• Twenty Feet From Stardom - Directed by Morgan Neville - Filmmaker Morgan Neville, who has successfully documented the lives of musicians and artists, focuses his lens on the careers of successful backup singers who've enhanced the performances of headliner artists, but who've never quite made it into the limelight themselves. They're the cream that's risen only half way, so to speak. Interviewed on camera, front man Bruce Springstein explains that it's a long and complicated walk from that backup spot to the front of the stage. That's certainly proven to be true for Merry Clayton, Lisa Fischer, Judith Hill and Darlene Love, the documentary's leading ladies. All are successful backup singers, highly respected by the stars whose performances they've enhanced -- including the likes of Bette Midler, Mick Jagger, Sheryl Crow and others who appear in the film praising the backups. But, as their stories unfold, we see the emotional and economic hardships imposed by a glamorous profession that is often frustrating and at times downright unrewarding. As expected, the music in the film is tops.

June 24:

  • Homegoings - Directed by Christine Turner - In this revealing documentary, filmmaker Christine Turner follows funeral director Isiah Owens as he presides over a number of African-American funeral services and burials -- or 'homegoings' -- at Owens Funeral Home, his family's well-patronized establishment in Harlem, New York. In the tradition of the African-American community, the 'homecomings' at Owens' place are elaborate, lavish dramatic events that give the deceased a good and rousing send off, and give their family and friends a chance to transform grief into celebration. Death is seen as a release from the hardships of life and the funeral services chronicled in the film are song-filled and somewhat teary testimonials to the deceased. Read my full review.

June 26:

  • Sing Me the Songs That Say I Love You: A Concert for Kate McGarrigle - Directed by Lian Lunson - The recording of the 2011 memorial concert for Kate McGarrigle, the beloved Quebecois songstress, is the foundation for this bio doc and tribute film. The concert was hosted by McGarrigle's children, Rufus and Martha Wainwright, who are key characters in the documentary. Also featured are headliners Norah Jones, EmmyLou Harris and others, who perform McGarrigle's best known, most popular songs. A particularly strong and memorable moment in the film is Rufus' moving performance of Candles, the beautiful song he wrote in memory of his mother.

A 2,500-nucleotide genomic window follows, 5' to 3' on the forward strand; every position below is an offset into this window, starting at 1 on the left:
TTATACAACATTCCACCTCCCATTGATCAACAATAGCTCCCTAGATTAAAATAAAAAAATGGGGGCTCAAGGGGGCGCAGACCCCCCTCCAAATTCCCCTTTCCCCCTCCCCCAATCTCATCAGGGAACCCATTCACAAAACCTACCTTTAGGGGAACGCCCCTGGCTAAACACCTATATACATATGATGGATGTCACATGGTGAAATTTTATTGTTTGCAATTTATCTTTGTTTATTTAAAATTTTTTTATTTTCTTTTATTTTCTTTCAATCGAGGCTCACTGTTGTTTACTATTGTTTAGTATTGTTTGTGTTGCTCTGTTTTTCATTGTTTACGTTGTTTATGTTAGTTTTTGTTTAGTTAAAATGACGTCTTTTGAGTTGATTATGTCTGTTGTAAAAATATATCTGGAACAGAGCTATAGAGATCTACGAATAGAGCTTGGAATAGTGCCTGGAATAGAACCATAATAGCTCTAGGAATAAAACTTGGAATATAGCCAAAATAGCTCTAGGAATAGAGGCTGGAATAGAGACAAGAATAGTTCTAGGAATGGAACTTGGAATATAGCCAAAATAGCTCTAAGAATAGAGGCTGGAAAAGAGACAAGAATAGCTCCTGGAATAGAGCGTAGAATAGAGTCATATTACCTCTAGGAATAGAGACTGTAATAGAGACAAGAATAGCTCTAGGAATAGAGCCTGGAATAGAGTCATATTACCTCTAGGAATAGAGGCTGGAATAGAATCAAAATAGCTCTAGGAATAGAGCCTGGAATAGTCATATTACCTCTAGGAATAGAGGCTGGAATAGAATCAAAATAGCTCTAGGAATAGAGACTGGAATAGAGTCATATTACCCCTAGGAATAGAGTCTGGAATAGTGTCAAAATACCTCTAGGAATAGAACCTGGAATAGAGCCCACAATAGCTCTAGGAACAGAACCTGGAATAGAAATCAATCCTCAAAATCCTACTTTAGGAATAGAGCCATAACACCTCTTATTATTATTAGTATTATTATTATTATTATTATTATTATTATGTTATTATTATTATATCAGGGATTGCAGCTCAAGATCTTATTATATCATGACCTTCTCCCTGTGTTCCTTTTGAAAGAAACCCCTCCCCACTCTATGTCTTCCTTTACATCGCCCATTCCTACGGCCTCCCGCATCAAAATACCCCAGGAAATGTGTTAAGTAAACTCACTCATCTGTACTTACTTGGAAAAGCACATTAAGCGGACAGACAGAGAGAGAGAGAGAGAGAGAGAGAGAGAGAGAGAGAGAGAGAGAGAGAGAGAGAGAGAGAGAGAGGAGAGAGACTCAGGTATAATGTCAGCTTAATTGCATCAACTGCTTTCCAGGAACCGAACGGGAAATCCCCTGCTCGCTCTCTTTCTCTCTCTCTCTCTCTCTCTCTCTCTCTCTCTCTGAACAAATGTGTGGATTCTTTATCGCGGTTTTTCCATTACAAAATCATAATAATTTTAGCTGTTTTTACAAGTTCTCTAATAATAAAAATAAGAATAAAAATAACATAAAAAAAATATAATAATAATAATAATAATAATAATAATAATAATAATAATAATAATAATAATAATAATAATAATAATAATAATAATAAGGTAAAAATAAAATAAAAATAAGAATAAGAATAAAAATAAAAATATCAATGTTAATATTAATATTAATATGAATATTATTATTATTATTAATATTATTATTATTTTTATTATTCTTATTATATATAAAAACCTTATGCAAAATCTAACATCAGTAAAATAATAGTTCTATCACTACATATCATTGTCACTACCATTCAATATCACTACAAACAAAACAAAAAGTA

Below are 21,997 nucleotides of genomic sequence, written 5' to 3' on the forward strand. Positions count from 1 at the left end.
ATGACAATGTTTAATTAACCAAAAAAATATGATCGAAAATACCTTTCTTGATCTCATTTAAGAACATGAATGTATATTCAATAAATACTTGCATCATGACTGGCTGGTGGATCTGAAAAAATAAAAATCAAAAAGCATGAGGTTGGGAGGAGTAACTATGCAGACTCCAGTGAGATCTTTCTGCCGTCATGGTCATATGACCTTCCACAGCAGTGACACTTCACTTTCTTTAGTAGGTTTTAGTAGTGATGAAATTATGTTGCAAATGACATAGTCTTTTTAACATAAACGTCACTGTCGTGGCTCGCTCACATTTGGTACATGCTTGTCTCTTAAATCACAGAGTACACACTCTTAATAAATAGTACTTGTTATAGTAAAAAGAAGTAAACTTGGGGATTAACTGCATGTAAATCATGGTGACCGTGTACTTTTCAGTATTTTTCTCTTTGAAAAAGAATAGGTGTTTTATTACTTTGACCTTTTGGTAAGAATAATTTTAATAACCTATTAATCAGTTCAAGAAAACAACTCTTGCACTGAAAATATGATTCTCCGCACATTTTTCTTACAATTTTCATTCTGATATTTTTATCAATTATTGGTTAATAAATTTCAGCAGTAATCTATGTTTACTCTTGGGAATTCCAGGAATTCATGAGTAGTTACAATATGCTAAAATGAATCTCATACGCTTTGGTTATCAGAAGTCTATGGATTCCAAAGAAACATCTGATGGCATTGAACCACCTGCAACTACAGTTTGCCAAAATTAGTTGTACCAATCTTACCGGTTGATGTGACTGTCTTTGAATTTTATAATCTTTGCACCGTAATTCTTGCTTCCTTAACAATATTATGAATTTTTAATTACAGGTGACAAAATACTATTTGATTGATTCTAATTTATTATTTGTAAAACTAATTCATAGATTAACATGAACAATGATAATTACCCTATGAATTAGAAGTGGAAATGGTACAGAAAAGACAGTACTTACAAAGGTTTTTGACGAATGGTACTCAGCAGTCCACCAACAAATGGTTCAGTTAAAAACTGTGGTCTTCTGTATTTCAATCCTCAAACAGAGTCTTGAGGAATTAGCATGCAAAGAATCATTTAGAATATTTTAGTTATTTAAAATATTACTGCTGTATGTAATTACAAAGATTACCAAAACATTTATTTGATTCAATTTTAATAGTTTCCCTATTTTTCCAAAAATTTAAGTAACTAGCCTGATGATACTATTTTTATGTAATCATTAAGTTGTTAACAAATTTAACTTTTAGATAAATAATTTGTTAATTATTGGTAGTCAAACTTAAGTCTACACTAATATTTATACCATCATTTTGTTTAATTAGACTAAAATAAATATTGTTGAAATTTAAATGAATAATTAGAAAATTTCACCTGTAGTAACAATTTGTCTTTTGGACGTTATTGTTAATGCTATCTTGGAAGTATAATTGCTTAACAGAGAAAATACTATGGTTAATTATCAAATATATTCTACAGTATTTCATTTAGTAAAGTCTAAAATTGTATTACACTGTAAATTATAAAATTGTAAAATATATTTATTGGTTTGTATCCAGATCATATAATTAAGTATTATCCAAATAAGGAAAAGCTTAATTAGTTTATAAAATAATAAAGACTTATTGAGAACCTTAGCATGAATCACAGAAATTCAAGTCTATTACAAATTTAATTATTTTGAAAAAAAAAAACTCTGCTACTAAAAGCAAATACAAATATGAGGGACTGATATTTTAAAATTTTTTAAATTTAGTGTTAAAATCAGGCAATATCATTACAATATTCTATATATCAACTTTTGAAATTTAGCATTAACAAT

June 28:

  • A Band Called Death - Directed by Mark Christopher Covino and Jeff Howlett - A documentary on the early 1970s pioneering punk rock trio "Death" -- Detroit born and bred brothers David, Bobby, and Dennis Hackney -- whose music and style pre-dated that of more famous punk bands like The Ramones and The Sex Pistols. The film chronicles "Death's" early history and struggle for success, and then skips forward to the present to look at their music's new wave of popularity. This narrative through line is similar to that presented in Searching For Sugar Man, about the life and career of Detroit musician Rodriquez. "Death" has been rediscovered, decades after the band disbanded. The filmmakers interview brothers Bobby and Dennis (unfortunately David, the real creative drive behind the band, died in 1982), and get comments from musicians Henry Rollins, Alice Cooper and others. Archival footage and family photos -- some of which are animated -- give cinematic texture to the film. All told, the film is an entertaining look at the music business, the ongoing longevity of talent and family.